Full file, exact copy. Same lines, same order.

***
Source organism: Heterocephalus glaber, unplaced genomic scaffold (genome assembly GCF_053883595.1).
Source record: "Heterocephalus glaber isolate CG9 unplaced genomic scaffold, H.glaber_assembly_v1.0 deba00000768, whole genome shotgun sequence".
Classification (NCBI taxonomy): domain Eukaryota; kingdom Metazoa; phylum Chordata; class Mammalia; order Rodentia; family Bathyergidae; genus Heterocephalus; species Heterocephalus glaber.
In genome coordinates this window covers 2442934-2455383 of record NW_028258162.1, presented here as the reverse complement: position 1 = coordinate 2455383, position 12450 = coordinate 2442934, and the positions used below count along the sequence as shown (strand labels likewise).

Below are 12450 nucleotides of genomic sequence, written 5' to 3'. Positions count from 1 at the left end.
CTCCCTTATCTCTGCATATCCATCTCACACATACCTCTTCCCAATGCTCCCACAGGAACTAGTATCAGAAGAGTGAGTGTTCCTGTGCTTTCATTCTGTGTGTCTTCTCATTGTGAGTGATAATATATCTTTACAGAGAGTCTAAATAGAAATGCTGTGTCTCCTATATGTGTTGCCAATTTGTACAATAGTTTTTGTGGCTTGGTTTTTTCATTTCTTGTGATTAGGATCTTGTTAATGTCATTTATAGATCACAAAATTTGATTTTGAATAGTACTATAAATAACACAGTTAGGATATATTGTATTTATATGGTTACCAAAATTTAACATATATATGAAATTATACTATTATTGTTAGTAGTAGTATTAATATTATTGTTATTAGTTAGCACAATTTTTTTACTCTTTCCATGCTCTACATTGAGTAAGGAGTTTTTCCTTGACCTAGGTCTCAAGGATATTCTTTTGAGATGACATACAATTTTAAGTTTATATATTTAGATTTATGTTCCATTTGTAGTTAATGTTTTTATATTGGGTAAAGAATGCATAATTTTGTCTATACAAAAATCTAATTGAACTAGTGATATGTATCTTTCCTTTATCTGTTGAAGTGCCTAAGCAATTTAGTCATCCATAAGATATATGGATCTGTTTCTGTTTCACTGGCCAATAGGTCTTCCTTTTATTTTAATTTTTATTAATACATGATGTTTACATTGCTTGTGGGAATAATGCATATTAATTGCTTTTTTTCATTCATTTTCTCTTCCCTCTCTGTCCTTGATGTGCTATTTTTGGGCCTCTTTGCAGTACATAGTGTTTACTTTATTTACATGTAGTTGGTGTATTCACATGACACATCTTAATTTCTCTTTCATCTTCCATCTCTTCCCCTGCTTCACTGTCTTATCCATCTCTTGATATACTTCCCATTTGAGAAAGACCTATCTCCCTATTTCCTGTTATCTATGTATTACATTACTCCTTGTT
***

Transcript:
Source organism: Heterocephalus glaber, unplaced genomic scaffold (genome assembly GCF_053883595.1).
Source record: "Heterocephalus glaber isolate CG9 unplaced genomic scaffold, H.glaber_assembly_v1.0 deba00000768, whole genome shotgun sequence".
Classification (NCBI taxonomy): domain Eukaryota; kingdom Metazoa; phylum Chordata; class Mammalia; order Rodentia; family Bathyergidae; genus Heterocephalus; species Heterocephalus glaber.
In genome coordinates this window covers 2442934-2455383 of record NW_028258162.1, presented here as the reverse complement: position 1 = coordinate 2455383, position 12450 = coordinate 2442934, and the positions used below count along the sequence as shown (strand labels likewise).

Below are 12450 nucleotides of genomic sequence, written 5' to 3'. Positions count from 1 at the left end.
CTCCCTTATCTCTGCATATCCATCTCACACATACCTCTTCCCAATGCTCCCACAGGAACTAGTATCAGAAGAGTGAGTGTTCCTGTGCTTTCATTCTGTGTGTCTTCTCATTGTGAGTGATAATATATCTTTACAGAGAGTCTAAATAGAAATGCTGTGTCTCCTATATGTGTTGCCAATTTGTACAATAGTTTTTGTGGCTTGGTTTTTTCATTTCTTGTGATTAGGATCTTGTTAATGTCATTTATAGATCACAAAATTTGATTTTGAATAGTACTATAAATAACACAGTTAGGATATATTGTATTTATATGGTTACCAAAATTTAACATATATATGAAATTATACTATTATTGTTAGTAGTAGTATTAATATTATTGTTATTAGTTAGCACAATTTTTTTACTCTTTCCATGCTCTACATTGAGTAAGGAGTTTTTCCTTGACCTAGGTCTCAAGGATATTCTTTTGAGATGACATACAATTTTAAGTTTATATATTTAGATTTATGTTCCATTTGTAGTTAATGTTTTTATATTGGGTAAAGAATGCATAATTTTGTCTATACAAAAATCTAATTGAACTAGTGATATGTATCTTTCCTTTATCTGTTGAAGTGCCTAAGCAATTTAGTCATCCATAAGATATATGGATCTGTTTCTGTTTCACTGGCCAATAGGTCTTCCTTTTATTTTAATTTTTATTAATACATGATGTTTACATTGCTTGTGGGAATAATGCATATTAATTGCTTTTTTTCATTCATTTTCTCTTCCCTCTCTGTCCTTGATGTGCTATTTTTGGGCCTCTTTGCAGTACATAGTGTTTACTTTATTTACATGTAGTTGGTGTATTCACATGACACATCTTAATTTCTCTTTCATCTTCCATCTCTTCCCCTGCTTCACTGTCTTATCCATCTCTTGATATACTTCCCATTTGAGAAAGACCTATCTCCCTATTTCCTGTTATCTATGTATTACATTACTCCTTGTT